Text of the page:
In the run-up to Christmas, we would like to heartily recommend that you do not, repeat do not, cast aside your usual pastimes for some Victorian Christmas games. We’ve just spent an hour poking around, and it turns out that in the nineteenth century, the most popular British Christmas games were those that involved grave risk of injury. There’s “Shoe the Wild Mare”, in which you balance a plank between two chairs, stand on top of it, and try to hit its underside with a hammer ten times without falling off. There’s “Hot Cockles”, in which one player shuts their eyes and everyone else takes it in turn to hit them on the back, until the eyes-shut player guesses which blow belonged to who. And there’s Snapdragon, which combines the cheery warm let’s-all-gather-round-a-table traditions of Christmas with (a) alcohol, and (b) fire.
The following description – along with the picture above – is taken from Robert Chambers’ Book of Days:
A quantity of raisins are deposited in a large dish or bowl (the broader and shallower this is, the better), and brandy or some other spirit is poured over the fruit and ignited. The bystanders now endeavour, by turns, to grasp a raisin, by plunging their hands through the flames; and as this is somewhat of an arduous feat, requiring both courage and rapidity of action, a considerable amount of laughter and merriment is evoked at the expense of the unsuccessful competitors.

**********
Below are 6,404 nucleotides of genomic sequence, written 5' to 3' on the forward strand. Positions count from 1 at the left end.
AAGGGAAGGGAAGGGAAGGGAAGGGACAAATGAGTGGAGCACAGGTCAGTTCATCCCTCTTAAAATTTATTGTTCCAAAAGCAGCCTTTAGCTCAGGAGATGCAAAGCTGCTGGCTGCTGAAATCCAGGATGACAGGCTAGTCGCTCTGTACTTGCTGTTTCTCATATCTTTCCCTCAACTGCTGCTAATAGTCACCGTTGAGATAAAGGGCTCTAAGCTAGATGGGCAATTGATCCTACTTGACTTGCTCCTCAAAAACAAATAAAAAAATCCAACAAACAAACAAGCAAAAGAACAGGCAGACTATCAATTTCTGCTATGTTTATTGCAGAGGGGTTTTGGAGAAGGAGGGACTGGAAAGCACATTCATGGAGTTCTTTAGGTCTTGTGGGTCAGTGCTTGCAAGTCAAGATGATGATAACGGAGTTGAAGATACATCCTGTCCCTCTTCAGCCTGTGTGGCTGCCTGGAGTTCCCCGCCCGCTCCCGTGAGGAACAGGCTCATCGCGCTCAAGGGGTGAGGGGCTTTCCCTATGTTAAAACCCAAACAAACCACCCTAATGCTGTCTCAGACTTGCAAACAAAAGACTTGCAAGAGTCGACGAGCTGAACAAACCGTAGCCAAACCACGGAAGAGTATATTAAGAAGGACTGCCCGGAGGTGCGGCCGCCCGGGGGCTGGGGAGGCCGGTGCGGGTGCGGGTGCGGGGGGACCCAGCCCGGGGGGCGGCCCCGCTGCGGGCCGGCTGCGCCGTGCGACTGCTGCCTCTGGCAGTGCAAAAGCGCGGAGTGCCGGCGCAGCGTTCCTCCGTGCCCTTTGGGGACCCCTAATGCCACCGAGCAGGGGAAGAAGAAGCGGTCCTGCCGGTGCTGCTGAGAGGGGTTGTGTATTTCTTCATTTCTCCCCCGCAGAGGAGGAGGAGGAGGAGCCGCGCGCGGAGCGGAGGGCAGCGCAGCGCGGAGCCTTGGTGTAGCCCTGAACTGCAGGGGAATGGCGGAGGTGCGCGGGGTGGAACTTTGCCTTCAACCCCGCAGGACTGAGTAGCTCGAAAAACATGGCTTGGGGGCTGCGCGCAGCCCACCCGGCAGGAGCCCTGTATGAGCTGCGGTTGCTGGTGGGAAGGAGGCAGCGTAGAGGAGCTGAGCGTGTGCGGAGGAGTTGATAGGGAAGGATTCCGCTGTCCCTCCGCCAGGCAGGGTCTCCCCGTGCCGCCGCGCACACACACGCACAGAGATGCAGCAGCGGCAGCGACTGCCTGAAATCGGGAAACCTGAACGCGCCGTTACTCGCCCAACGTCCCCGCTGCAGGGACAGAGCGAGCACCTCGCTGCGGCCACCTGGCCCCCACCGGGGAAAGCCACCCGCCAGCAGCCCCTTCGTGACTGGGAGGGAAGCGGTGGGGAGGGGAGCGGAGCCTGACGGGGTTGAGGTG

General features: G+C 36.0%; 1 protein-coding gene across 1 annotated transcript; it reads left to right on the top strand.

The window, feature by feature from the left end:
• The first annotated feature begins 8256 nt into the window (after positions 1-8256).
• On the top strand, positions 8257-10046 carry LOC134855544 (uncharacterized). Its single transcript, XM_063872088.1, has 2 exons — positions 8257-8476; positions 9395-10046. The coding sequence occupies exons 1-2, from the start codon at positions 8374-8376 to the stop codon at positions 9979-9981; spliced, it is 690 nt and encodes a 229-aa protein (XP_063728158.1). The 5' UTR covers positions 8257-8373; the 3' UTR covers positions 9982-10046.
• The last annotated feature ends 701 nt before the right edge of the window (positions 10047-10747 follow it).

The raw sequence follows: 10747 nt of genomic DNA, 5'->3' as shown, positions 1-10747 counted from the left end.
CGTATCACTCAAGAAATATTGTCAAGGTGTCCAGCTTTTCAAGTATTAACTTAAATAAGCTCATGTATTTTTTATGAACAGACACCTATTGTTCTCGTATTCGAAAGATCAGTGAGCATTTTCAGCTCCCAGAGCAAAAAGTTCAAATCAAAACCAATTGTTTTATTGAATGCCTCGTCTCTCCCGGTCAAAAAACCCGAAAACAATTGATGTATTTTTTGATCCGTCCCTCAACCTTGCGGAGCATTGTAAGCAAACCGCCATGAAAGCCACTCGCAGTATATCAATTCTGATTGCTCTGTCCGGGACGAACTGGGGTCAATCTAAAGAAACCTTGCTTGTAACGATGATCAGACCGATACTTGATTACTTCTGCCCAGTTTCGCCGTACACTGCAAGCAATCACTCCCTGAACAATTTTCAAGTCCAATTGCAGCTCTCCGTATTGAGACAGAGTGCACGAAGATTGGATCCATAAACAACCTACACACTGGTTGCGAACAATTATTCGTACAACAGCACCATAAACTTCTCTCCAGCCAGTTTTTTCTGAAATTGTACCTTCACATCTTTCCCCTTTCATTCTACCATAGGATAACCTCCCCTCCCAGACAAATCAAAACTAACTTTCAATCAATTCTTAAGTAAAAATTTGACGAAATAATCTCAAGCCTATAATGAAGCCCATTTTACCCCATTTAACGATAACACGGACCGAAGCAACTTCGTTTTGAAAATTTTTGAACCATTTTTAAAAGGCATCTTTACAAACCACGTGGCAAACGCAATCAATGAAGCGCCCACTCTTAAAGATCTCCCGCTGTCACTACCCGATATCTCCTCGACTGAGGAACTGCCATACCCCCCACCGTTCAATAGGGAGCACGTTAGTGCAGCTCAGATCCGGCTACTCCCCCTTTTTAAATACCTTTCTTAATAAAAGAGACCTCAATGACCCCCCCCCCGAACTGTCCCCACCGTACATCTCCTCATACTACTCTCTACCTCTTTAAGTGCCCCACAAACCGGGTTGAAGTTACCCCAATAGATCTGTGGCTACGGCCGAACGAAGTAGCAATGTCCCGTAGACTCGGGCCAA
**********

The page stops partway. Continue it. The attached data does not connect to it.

Whilst the sport of Snapdragon is going on, it is usual to extinguish all the lights in the room, so that the lurid glare from the flaming spirits may exercise to the full its weird-like effect.
Snapdragon, to personify him, has a ‘poor relation’ or ‘country cousin,’ who bears the name of Flapdragon. This is a favorite amusement among the common people in the western counties of England, and consists in placing a lighted candle in a can of ale or cider, and drinking up the contents of the vessel. This act entails, of course, considerable risk of having the face singed, and herein lies the essence of the sport, which may be averred to be a somewhat more arduous proceeding in these days of moustaches and long whiskers than it was in the time of our close-shaved grandfathers.
We have now entered an era in which our moustaches are, on the whole, less extravagant than they were in 1864, but speaking as someone with no moustache at all: this still does not seem like a very good idea for a game.